141 So. 707 (Ala. 1932), 6 Div. 252, Wages v. State
|Docket Nº:||6 Div. 252.|
|Citation:||141 So. 707, 225 Ala. 2|
|Opinion Judge:||KNIGHT, J.|
|Party Name:||WAGES v. STATE.|
|Judge Panel:||ANDERSON, C.J., and BROWN and FOSTER, JJ., concur.|
|Case Date:||March 19, 1932|
|Court:||Supreme Court of Alabama|
L. L. Wages was convicted of violating the Barber's Commission Act, Gen. Acts 1931, p. 615, and he appealed to the Court of Appeals, which court under Code 1923, § 7322, certifies to the Supreme Court the question of the validity of such act.
For opinion of Court of Appeals conforming to answers to certified questions, see 141 So. 709.
Certification to the Supreme Court.
To the Honorable Supreme Court of Alabama:
In reply to your inquiry as to whether or not the act of the Legislature of Alabama, entitled "An Act to define, regulate and license barbers and barber colleges, and other like businesses in counties of the State of Alabama having a population of three hundred thousand or over, according to the last or any subsequent Federal Census; to create a barbers' Commission for said counties; and to provide a penalty for the violation of the provisions hereof," is a local law within the meaning of section 110 of the Constitution, and therefore void under section 106, no notice of the intention to apply therefor having been given as required by the latter provision of the Constitution. And whether or not the above referred to act offends section 45 of the Constitution, in that the subject of the act is not "clearly expressed in its title," for the reason that the title "would restrict the operation of the Act to certain designated counties, while the 'body' of the Act would make it applicable to all counties of the State."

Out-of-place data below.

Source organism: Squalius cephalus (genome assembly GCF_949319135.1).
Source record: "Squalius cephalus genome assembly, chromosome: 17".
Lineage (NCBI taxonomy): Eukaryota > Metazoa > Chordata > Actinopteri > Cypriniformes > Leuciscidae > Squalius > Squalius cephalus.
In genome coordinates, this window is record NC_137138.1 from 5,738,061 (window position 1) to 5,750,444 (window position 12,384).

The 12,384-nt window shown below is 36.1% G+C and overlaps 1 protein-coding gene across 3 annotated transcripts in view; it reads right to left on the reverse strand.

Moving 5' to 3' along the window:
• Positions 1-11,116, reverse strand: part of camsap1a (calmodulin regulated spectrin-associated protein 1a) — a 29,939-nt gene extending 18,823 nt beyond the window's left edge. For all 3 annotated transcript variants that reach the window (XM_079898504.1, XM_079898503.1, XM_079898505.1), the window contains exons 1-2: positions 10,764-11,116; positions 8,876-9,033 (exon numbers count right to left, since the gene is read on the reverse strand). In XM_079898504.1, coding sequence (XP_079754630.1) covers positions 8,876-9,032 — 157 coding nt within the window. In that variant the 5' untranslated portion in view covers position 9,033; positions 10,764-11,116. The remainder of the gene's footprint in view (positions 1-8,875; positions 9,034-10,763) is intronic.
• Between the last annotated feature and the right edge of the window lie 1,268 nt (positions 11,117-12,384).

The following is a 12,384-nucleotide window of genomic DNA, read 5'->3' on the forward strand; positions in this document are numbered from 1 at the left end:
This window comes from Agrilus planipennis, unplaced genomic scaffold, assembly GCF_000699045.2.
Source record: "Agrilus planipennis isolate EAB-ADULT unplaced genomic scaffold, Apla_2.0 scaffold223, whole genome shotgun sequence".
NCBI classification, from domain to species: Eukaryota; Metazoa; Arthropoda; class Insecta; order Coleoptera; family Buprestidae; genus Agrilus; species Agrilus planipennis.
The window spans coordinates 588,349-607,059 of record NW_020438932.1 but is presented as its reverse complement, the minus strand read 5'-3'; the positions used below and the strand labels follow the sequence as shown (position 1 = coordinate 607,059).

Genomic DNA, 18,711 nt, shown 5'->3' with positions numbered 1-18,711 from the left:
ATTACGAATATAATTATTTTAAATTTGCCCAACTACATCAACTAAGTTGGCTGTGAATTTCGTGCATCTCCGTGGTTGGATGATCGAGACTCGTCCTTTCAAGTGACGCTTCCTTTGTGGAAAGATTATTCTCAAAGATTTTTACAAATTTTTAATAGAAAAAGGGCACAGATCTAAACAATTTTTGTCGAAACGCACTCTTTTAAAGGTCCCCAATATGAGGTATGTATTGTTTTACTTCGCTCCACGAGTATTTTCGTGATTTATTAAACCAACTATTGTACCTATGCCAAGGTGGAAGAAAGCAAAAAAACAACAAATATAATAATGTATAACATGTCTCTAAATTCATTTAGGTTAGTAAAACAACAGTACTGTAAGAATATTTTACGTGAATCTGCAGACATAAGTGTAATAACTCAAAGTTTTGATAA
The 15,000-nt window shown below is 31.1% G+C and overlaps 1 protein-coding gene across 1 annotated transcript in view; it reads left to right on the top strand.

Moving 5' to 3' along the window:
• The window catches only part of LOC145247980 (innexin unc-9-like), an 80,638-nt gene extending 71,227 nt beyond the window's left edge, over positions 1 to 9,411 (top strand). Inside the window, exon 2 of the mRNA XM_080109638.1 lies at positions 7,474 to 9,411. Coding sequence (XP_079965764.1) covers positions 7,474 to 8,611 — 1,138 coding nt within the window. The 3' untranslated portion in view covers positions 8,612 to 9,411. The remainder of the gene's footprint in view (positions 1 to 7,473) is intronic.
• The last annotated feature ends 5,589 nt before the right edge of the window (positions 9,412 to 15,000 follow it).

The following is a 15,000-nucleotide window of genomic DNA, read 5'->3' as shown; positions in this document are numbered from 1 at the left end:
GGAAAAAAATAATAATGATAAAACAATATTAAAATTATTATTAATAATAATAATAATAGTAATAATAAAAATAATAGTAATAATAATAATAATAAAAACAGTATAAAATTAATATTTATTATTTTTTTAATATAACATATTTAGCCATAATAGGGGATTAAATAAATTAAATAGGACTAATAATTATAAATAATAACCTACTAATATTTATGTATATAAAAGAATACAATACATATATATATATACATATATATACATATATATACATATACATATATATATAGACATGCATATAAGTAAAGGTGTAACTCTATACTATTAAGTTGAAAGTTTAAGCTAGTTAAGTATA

We will consider the questions in the order submitted.
In passing upon the validity of the act in question this court will, of course, indulge all presumptions and intendments in favor of its constitutionality, and will accord to the lawmaking body of the state government sincerity of purpose and fairness in dealing with the people of the state. And we will not assume that the population classification was arbitrarily fixed, but rather that their action, in the given instance, was fairly taken and had for the purpose of meeting conditions, that it honestly thought existed, or might exist, in the larger and more populous counties of the state.
This court has long committed itself, in line with the holdings of other courts, to the proposition that...
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